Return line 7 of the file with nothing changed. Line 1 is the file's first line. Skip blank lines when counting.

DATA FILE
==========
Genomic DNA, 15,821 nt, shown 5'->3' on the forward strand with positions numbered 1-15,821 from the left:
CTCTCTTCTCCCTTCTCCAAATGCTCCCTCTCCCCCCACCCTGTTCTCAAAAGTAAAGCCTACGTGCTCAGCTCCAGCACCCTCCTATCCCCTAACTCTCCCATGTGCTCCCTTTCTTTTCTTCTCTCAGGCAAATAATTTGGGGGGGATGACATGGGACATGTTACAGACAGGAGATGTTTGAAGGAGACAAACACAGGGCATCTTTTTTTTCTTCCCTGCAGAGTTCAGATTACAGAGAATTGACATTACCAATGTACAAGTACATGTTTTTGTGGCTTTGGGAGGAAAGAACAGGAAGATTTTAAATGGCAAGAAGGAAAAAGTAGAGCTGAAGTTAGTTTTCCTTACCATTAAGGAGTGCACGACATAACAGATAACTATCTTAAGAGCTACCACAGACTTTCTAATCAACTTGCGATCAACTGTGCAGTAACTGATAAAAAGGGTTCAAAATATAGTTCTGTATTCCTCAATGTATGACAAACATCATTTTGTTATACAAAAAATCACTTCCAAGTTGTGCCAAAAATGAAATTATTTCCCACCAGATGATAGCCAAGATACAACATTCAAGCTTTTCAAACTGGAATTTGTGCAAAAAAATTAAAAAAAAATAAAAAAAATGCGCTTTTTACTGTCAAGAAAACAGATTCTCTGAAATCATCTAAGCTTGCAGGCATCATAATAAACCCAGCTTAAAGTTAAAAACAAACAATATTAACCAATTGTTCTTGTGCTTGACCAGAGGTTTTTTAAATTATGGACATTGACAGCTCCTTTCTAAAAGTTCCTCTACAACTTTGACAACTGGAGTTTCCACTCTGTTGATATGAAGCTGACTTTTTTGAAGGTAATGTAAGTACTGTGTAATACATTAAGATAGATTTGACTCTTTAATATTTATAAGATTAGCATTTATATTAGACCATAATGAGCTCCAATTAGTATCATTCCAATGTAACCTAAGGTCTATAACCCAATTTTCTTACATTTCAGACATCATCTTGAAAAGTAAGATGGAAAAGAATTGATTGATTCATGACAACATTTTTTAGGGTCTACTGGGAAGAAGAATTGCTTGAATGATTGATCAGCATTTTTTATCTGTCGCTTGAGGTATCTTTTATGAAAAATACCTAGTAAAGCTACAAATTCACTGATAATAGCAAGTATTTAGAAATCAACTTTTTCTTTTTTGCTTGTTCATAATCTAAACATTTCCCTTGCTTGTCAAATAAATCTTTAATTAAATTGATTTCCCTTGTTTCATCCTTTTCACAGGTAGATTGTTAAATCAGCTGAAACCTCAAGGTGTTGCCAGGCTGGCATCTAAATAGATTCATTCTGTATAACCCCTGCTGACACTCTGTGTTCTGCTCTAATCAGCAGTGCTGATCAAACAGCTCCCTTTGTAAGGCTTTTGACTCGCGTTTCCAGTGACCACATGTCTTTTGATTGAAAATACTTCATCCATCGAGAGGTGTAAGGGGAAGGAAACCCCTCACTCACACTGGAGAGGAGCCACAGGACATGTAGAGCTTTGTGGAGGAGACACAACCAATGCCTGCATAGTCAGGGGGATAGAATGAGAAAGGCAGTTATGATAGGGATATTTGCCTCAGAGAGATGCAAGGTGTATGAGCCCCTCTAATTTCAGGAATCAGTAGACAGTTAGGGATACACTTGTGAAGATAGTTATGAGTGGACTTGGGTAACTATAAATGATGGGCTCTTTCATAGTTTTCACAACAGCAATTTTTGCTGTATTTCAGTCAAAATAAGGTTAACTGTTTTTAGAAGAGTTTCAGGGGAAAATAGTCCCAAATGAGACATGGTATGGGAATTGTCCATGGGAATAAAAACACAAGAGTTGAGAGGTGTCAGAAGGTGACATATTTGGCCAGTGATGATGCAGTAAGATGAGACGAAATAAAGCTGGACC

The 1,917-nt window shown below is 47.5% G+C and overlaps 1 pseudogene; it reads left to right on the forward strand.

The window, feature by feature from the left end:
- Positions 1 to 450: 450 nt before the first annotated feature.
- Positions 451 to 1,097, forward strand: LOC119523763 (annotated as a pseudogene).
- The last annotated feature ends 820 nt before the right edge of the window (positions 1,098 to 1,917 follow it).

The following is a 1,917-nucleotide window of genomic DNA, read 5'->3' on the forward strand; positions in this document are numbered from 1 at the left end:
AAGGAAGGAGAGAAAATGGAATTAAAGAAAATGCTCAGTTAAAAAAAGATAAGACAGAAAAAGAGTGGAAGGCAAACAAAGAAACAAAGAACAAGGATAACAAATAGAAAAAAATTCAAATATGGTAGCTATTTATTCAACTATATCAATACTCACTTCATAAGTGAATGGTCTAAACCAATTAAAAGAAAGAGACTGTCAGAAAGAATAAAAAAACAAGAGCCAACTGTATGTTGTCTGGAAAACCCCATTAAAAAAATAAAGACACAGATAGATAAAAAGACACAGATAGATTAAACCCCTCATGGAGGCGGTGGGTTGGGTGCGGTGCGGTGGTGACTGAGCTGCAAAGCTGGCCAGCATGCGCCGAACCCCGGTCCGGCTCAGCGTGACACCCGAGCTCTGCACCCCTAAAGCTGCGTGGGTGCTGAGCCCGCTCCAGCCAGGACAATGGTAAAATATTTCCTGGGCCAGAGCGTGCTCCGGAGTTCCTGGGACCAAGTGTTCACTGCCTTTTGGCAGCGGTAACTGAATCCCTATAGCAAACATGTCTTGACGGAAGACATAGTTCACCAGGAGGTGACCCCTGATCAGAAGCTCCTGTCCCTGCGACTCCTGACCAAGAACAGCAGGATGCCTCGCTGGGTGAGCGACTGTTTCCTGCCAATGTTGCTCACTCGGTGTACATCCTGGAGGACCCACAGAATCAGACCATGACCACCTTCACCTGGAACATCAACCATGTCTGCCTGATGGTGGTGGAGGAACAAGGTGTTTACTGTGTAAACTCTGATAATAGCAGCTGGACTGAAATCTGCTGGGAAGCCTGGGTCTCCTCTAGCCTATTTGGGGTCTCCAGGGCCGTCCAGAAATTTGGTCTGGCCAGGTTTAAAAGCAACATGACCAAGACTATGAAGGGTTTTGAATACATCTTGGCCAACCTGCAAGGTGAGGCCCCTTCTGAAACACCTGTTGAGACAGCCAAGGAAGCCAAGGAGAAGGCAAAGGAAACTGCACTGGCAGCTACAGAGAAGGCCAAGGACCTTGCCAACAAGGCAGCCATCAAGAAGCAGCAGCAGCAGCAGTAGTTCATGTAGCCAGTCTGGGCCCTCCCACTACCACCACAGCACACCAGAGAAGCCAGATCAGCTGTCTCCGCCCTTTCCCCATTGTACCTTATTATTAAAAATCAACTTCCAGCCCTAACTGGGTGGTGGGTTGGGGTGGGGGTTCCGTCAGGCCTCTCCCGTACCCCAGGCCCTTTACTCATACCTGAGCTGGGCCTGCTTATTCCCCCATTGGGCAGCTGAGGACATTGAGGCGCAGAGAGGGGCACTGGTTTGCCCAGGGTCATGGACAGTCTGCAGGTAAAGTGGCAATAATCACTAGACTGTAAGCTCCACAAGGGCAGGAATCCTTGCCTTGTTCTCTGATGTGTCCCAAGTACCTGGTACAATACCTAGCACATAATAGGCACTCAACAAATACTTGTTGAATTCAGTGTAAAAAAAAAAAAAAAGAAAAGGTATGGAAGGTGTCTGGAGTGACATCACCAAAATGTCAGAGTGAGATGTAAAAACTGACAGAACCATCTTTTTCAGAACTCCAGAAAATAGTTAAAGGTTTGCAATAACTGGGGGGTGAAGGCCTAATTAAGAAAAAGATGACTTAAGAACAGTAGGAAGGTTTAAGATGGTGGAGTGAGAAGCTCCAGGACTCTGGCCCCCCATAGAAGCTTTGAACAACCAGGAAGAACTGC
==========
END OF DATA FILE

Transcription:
- The last annotated feature ends 820 nt before the right edge of the window (positions 1,098 to 1,917 follow it).